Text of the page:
Shakespeare’s company built the Globe in 1599 in Southwark on the south bank of the Thames. It replaced an earlier theatre, the Rose. In 1613 the Globe burned down and the company rebuilt it on the same spot.
The Globe was an open-air theatre shaped like a doughnut. There were shelters over the seats and the stage, but the middle section was open to the sky. The sun was the only source of light – performances took place during the day, not at night like they do now. The building was made of wood and plaster, like most Tudor buildings, which meant it was vulnerable to fire. No candles!
The Globe’s name was symbolic – it meant that the theatre represented the whole world. Shakespeare himself wrote:
All the world’s a stage/ And all the men and women merely players. Although the theatre always looked the same, and did not have the same elaborate sets that we have today, it could represent any place and any time.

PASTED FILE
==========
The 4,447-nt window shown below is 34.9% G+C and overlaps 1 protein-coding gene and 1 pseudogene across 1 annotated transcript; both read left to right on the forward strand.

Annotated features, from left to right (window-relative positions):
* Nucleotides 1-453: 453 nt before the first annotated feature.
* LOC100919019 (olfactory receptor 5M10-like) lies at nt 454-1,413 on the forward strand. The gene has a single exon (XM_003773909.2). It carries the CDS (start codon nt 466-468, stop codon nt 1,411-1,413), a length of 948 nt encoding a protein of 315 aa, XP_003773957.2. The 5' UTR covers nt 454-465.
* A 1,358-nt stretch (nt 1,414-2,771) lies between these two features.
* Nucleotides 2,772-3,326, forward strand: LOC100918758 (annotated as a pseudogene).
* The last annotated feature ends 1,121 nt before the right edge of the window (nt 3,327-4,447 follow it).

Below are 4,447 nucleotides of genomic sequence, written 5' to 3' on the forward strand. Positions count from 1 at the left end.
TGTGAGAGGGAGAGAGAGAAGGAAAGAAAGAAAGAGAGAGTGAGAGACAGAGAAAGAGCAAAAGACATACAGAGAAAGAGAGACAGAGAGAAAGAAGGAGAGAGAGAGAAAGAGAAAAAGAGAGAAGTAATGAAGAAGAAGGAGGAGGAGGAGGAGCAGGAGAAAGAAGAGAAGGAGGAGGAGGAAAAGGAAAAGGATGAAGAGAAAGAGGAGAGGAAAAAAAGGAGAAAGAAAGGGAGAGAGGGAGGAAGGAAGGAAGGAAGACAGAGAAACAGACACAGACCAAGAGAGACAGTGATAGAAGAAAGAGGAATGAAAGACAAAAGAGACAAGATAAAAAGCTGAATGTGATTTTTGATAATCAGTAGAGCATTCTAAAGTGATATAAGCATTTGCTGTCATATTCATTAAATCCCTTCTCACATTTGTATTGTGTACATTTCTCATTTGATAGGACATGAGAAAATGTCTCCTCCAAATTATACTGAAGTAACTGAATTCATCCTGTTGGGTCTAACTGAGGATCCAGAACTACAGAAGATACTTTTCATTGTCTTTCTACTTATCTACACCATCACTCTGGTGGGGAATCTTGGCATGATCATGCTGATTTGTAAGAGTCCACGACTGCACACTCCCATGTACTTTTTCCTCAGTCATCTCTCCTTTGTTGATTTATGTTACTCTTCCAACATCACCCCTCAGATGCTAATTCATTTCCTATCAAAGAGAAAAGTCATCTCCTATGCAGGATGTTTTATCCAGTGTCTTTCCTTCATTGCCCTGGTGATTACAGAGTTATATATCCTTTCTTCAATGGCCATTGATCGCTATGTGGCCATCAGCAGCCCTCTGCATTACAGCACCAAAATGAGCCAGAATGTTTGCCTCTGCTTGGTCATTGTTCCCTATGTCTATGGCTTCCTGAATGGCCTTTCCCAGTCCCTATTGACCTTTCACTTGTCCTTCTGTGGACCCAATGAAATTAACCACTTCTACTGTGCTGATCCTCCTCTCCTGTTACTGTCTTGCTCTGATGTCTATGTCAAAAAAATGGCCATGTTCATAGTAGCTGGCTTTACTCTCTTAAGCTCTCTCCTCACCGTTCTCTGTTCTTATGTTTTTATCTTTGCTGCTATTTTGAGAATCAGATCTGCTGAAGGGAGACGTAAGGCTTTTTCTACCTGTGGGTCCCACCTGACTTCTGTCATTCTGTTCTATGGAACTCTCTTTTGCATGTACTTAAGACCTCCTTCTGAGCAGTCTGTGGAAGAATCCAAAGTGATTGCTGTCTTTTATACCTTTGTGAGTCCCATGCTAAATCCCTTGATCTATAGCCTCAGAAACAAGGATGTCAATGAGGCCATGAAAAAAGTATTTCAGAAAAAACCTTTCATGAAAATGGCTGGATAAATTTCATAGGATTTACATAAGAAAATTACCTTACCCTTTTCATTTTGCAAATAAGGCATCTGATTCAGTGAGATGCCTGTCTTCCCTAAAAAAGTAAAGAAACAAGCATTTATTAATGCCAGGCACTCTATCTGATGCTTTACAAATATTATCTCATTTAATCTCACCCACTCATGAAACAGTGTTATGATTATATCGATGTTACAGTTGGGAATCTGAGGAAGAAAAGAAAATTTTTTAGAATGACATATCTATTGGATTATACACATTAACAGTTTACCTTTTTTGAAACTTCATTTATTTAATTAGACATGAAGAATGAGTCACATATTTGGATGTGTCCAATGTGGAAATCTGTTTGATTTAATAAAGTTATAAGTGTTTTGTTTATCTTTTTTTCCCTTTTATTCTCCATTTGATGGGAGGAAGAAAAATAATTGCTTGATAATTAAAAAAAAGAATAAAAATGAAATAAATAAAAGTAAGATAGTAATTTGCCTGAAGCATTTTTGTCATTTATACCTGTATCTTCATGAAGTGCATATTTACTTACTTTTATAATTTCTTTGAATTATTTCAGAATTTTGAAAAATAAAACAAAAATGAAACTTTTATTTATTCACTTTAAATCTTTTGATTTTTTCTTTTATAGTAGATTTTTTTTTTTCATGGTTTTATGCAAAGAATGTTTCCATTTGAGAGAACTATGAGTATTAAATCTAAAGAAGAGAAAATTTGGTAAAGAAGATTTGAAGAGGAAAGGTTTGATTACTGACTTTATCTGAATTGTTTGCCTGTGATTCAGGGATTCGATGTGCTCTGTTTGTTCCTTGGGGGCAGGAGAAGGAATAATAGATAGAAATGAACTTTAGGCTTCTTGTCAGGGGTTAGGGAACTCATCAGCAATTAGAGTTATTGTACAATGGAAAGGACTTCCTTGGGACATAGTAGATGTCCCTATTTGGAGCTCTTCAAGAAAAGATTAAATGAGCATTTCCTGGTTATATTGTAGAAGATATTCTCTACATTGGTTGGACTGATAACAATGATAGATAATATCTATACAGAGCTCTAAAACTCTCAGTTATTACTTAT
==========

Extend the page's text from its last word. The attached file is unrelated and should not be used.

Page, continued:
The stage only had one backdrop, richly painted. There was no set and only a few pieces of furniture that might be brought on stage. Props which could be carried would be used. Instead of objects and setting, the words would tell you where the play was set and what you should be imagining. There was often an acknowledgement that it was a play and not real life. For example in Henry V the chorus asks the audience to accept the limitations of acting out a massive battle with a small number of people on the stage, referring to the shape of the theatre as
this wooden O.
Did you know?
There is a reconstruction of the Globe built not far from its original location in Southwark, London.